By now, most medical people have read or heard about Dr. Atul Gawande’s latest New Yorker piece. After taking a tennis lesson which improved his game, he decided to see if acquiring a “surgical coach” would improve his “surgical game." He wanted to continue to reduce his—[self-described] already lower than the national average but level for a few years—complication rate. He enlisted a retired surgeon, who was a mentor during his residency training, as a “coach,” and his complication rate is falling again.
I was asked to comment by Dan Diamond, Managing Editor of The Advisory Board’s Daily Briefing. He quoted me in his commentary on Gawande’s concept:
But not all think that Gawande's article heralds a viable model.
The blogger known as Skeptical Scalpel—a longtime surgeon and former surgical department chair who writes under a pseudonym—told the Briefing that he's, well, skeptical about the ideas that Gawande raises.
"I would accept a coach but doubt I could find one," according to Skeptical Scalpel, particularly a coach as talented, experienced, and available as Osteen. He adds that surgeons often are challenged by issues outside of the operating room, such as in areas like diagnosis, communication, and bedside manner. Skeptical Scalpel also wonders whether the coach would be liable if the patient experienced complications and elected to sue.
Medicine's cultural barriers may present the most significant barrier. As Gawande acknowledges, many surgeons are happy to prescribe a coach for others—but few would acknowledge the benefits of finding a coach of their own. Skeptical Scalpel told the Briefing that a successful surgeon needs a healthy ego; "most of us feel we are the best surgeon we know. If you didn’t feel that way, you probably can’t do some of the things we do."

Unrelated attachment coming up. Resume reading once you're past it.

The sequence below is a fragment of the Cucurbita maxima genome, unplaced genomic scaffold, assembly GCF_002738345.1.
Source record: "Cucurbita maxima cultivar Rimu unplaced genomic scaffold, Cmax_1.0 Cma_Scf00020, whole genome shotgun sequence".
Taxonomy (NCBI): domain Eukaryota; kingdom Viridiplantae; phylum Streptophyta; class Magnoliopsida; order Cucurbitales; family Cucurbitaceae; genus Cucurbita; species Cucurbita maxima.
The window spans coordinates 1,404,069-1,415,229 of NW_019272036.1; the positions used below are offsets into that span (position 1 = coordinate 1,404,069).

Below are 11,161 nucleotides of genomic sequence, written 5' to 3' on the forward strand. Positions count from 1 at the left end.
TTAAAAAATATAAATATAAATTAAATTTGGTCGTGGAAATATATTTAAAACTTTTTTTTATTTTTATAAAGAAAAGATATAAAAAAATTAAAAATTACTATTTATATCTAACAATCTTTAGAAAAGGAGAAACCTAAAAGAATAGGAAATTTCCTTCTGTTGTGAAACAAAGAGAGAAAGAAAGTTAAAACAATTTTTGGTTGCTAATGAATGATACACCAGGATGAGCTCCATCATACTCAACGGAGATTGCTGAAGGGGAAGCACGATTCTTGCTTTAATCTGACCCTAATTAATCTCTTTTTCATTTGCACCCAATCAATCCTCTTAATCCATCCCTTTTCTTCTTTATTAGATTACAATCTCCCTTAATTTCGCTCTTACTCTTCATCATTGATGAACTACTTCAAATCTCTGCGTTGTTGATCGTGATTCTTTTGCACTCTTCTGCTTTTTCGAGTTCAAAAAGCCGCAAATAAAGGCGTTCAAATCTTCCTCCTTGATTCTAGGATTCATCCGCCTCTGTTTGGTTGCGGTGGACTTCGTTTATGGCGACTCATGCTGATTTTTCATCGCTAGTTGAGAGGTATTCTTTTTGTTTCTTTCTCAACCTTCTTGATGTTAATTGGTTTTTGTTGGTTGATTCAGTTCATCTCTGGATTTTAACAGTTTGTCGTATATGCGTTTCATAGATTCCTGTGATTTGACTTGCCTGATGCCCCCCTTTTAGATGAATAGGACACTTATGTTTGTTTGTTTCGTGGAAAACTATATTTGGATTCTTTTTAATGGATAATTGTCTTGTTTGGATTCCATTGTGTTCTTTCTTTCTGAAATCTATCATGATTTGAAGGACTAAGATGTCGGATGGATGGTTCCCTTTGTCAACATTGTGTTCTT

I’d like to further explore my issues with Gawande’s surgical coach.
Where would the average surgeon find a suitable coach? There aren’t many retired surgeons who would have the necessary skills, the time or the motivation to do it. Gawande practices in a major teaching hospital in Boston. Very few surgeons would have access to people like the coach he chose.
The coach is apparently only involved with what goes on in the OR. Many complications arise due to patient co-morbidities, timing of the operation, postoperative care, supervision of residents and many other factors. Should the coach make floor rounds or see patients in the surgeon’s office too?
The liability question is real. You can bet that if a patient has a serious complication or dies in the OR, everyone in the room, including the coach, will be sued. And the coach, a retired surgeon, is not likely to have malpractice insurance.
The patient has a right to know who is in the operating room. How does one explain the presence of a coach to the patient? At the end of his article, Gawande shares a vignette depicting his rather awkward attempt to introduce his coach to a patient on the operating room table:
“He’s a colleague,” I said. “I asked him along to observe and see if he saw things I could improve.”
The patient gave me a look that was somewhere between puzzlement and alarm.
“He’s like a coach,” I finally said.
She did not seem reassured.
That is not surprising since only the most enlightened patient would see the value of a coach in that situation. I think a more typical reaction would be to think, “Maybe the coach should operate on me instead of the trainee.”
From an ivory tower in Boston, the idea of a surgical coach is a lovely one. Too bad it has little to do with the average surgeon in the United States.